sounds really exciting. Let's follow that for awhile.' "
his role, the members of U2 went even further in noting that Eno would
literally erase anything that he felt sounded overly familiar. It was brave
enough for the notoriously egotistical Simon to partner with someone who
works that way, but there's also the fact that Eno's productions never have
been especially kind to acoustic troubadours. The sonic hallmark of albums
such as Bowie's "Low," Talking Heads' "Remain in Light" and U2's "Achtung
Baby" are that the vocals are on an equal plane with every other sound in
the mix, and the hooks in a song are more likely to come from odd rhythm
instruments or a synth or guitar that is barely recognizable as such.
decided to work with Eno after the two met at a dinner party in London.
"We're both 'sounds' people," Simon told the Associated Press. "We're both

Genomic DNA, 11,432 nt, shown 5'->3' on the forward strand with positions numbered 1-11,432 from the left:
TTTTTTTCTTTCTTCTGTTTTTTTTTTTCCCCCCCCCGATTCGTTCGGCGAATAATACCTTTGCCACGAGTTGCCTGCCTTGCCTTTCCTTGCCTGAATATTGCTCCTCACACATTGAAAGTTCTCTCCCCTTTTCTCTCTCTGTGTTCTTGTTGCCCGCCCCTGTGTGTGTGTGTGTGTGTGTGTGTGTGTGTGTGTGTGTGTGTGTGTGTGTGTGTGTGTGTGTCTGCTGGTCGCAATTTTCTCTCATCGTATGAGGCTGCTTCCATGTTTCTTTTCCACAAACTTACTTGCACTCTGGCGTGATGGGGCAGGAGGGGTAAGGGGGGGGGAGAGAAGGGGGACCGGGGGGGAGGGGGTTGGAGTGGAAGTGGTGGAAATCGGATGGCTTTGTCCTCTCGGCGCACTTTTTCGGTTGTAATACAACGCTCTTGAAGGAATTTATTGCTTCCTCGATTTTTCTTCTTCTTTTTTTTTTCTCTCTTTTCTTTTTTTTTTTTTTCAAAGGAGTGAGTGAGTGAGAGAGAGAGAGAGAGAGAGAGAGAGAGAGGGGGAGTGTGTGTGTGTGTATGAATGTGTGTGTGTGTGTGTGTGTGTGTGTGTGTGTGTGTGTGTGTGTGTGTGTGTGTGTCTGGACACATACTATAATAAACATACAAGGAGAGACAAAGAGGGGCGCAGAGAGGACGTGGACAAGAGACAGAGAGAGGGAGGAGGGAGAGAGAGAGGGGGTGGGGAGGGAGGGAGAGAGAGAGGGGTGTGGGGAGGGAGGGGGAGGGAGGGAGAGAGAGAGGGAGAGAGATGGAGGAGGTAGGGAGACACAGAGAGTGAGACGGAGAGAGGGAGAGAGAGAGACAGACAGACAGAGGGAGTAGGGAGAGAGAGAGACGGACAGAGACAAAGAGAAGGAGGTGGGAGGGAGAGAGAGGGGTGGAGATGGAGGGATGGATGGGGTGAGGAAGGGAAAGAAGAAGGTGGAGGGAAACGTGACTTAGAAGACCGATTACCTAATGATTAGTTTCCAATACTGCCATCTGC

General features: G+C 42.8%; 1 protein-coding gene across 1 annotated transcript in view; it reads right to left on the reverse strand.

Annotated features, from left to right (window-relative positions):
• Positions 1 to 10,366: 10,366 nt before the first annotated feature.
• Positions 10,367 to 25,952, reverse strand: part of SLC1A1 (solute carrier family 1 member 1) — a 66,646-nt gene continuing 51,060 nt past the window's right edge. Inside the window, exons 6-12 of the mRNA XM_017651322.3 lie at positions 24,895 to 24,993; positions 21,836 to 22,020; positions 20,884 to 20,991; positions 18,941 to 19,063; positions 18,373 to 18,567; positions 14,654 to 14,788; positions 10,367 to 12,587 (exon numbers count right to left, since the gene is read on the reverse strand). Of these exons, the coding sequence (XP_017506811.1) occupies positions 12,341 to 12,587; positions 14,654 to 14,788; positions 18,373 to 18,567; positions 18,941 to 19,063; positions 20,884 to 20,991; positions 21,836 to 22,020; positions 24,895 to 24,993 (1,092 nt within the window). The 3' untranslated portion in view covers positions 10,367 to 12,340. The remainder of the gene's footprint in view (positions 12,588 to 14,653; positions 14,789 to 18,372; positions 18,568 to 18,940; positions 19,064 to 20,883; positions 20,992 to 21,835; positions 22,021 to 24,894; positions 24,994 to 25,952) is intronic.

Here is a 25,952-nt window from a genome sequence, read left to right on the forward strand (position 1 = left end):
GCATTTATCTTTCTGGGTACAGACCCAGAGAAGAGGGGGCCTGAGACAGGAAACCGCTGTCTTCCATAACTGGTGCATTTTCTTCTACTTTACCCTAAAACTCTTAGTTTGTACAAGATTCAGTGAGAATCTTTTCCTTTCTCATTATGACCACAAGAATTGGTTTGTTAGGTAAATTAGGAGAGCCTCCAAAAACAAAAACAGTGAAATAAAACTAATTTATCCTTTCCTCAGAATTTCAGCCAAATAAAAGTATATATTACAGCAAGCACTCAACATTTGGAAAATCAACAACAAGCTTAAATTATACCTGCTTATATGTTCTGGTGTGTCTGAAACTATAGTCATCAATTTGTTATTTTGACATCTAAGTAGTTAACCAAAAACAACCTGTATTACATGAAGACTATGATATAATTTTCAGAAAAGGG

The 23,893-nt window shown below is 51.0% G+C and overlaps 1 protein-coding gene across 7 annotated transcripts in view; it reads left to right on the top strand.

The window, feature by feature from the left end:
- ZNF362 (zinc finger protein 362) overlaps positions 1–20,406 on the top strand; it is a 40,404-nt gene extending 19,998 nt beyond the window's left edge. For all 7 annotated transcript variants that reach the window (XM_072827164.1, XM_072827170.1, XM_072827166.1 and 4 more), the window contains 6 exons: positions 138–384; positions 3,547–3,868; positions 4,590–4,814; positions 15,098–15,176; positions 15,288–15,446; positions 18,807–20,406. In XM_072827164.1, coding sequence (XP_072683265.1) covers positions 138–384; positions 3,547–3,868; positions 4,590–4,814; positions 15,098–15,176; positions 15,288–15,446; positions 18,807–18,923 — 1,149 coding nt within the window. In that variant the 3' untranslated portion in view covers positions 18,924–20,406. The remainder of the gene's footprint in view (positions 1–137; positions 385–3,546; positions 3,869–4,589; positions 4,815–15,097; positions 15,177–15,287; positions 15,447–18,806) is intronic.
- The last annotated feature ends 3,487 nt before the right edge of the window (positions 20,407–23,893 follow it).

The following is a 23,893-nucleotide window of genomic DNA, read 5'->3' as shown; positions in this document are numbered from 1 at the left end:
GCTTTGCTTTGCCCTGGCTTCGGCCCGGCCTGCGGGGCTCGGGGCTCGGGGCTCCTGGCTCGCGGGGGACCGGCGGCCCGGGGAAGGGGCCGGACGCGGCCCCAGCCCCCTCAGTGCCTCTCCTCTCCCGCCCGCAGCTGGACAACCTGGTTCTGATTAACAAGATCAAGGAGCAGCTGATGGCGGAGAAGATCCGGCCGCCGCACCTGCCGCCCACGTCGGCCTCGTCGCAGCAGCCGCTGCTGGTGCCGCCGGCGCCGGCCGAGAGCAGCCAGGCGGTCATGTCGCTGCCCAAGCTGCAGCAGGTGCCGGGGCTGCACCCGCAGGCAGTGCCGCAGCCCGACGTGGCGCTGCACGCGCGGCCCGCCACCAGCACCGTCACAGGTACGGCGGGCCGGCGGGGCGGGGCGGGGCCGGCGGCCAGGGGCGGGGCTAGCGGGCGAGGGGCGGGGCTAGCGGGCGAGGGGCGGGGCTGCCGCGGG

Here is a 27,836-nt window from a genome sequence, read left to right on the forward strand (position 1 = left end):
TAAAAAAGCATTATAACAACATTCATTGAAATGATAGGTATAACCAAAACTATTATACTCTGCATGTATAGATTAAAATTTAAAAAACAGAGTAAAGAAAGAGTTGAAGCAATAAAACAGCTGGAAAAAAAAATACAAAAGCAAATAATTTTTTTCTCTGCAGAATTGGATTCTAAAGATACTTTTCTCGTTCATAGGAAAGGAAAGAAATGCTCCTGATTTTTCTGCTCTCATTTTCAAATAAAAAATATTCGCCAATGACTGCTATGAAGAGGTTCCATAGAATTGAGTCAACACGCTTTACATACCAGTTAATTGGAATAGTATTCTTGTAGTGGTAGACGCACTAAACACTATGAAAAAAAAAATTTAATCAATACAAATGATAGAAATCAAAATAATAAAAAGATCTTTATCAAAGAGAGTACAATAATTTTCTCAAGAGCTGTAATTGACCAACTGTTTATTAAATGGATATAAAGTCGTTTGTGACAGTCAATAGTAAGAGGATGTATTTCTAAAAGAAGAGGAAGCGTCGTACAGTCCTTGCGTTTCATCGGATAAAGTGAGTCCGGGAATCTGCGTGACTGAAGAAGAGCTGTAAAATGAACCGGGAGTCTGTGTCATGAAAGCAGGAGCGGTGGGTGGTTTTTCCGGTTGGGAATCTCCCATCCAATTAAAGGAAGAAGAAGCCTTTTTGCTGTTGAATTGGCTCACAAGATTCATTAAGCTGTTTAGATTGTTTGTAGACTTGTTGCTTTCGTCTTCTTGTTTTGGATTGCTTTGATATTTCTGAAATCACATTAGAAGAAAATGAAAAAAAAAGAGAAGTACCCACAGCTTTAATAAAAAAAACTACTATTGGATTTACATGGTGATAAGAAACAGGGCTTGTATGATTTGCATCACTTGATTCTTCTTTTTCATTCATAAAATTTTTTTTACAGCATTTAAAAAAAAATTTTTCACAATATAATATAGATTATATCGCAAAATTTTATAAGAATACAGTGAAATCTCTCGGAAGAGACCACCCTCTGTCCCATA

about soundscapes. I thought he would bring an element that I hadn't ever
encountered before, electronics, into a guitar record. Theoretically, it
seemed to be a good idea. And when we actually did it, you could tell right
away it was a good idea."
The appeal of
"Graceland" and the best of Simon's '70s pop was immediate, infectious and
celebratory, whereas "Surprise" is low-key effort that worms its way into
your heart, resonating after repeated listens like the most heartfelt
passages of a ruminative letter from an old friend. Like "Graceland," it
maintains the best element of Simon's songwriting -- the impressionistic
quality of lyrics that pack an emotional wallop far beyond the limited
expressiveness of the singer's voice -- while placing it in an exciting new
setting. This multi-layered, polyrhythmic, futuristic but nonetheless
familiar ambient folk was crafted at Eno's home in London, as well as
studios in New York and Nashville, with the stellar help of musicians such
as guitarist Bill Frisell, keyboardist Herbie Hancock and superstar session
drummer (and longtime Simon collaborator) Steve Gadd.
The sounds are nothing
short of astonishing, but the best songs succeed nonetheless primarily
because of Simon's sarcastic wit, which has recovered the sharp edge of the
'70s while incorporating a new sense of self-deprecation. "Outrageous" finds
him deriding a list of modern social injustices ("It's outrageous to line
your pockets off the misery of the poor ... It's outrageous the food they